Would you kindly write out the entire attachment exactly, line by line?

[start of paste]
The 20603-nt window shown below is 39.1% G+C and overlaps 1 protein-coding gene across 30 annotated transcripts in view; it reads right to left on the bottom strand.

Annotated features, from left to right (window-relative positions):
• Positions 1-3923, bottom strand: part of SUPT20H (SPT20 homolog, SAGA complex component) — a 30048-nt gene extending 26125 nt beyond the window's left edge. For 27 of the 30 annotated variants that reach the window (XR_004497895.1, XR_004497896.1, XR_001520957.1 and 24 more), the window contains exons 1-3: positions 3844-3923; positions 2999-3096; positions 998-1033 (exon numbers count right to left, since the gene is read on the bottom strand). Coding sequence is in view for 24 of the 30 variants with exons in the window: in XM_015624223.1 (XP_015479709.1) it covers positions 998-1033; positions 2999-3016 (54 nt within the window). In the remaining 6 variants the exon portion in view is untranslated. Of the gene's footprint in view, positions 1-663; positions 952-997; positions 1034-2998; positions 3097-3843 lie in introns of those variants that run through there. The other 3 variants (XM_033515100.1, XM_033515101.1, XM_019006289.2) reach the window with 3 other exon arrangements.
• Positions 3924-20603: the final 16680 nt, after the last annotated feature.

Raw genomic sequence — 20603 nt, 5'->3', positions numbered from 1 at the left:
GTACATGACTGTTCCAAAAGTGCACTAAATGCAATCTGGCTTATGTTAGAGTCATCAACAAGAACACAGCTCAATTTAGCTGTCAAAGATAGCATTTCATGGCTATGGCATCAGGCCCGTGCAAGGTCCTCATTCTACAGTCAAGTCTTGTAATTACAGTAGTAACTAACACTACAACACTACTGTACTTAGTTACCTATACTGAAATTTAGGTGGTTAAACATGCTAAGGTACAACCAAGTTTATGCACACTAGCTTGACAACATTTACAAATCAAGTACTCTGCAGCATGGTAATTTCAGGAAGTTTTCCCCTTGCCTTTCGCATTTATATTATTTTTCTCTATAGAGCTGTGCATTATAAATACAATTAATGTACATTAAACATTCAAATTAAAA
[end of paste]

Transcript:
The 20603-nt window shown below is 39.1% G+C and overlaps 1 protein-coding gene across 30 annotated transcripts in view; it reads right to left on the bottom strand.

Annotated features, from left to right (window-relative positions):
• Positions 1-3923, bottom strand: part of SUPT20H (SPT20 homolog, SAGA complex component) — a 30048-nt gene extending 26125 nt beyond the window's left edge. For 27 of the 30 annotated variants that reach the window (XR_004497895.1, XR_004497896.1, XR_001520957.1 and 24 more), the window contains exons 1-3: positions 3844-3923; positions 2999-3096; positions 998-1033 (exon numbers count right to left, since the gene is read on the bottom strand). Coding sequence is in view for 24 of the 30 variants with exons in the window: in XM_015624223.1 (XP_015479709.1) it covers positions 998-1033; positions 2999-3016 (54 nt within the window). In the remaining 6 variants the exon portion in view is untranslated. Of the gene's footprint in view, positions 1-663; positions 952-997; positions 1034-2998; positions 3097-3843 lie in introns of those variants that run through there. The other 3 variants (XM_033515100.1, XM_033515101.1, XM_019006289.2) reach the window with 3 other exon arrangements.
• Positions 3924-20603: the final 16680 nt, after the last annotated feature.

Raw genomic sequence — 20603 nt, 5'->3', positions numbered from 1 at the left:
GTACATGACTGTTCCAAAAGTGCACTAAATGCAATCTGGCTTATGTTAGAGTCATCAACAAGAACACAGCTCAATTTAGCTGTCAAAGATAGCATTTCATGGCTATGGCATCAGGCCCGTGCAAGGTCCTCATTCTACAGTCAAGTCTTGTAATTACAGTAGTAACTAACACTACAACACTACTGTACTTAGTTACCTATACTGAAATTTAGGTGGTTAAACATGCTAAGGTACAACCAAGTTTATGCACACTAGCTTGACAACATTTACAAATCAAGTACTCTGCAGCATGGTAATTTCAGGAAGTTTTCCCCTTGCCTTTCGCATTTATATTATTTTTCTCTATAGAGCTGTGCATTATAAATACAATTAATGTACATTAAACATTCAAATTAAAA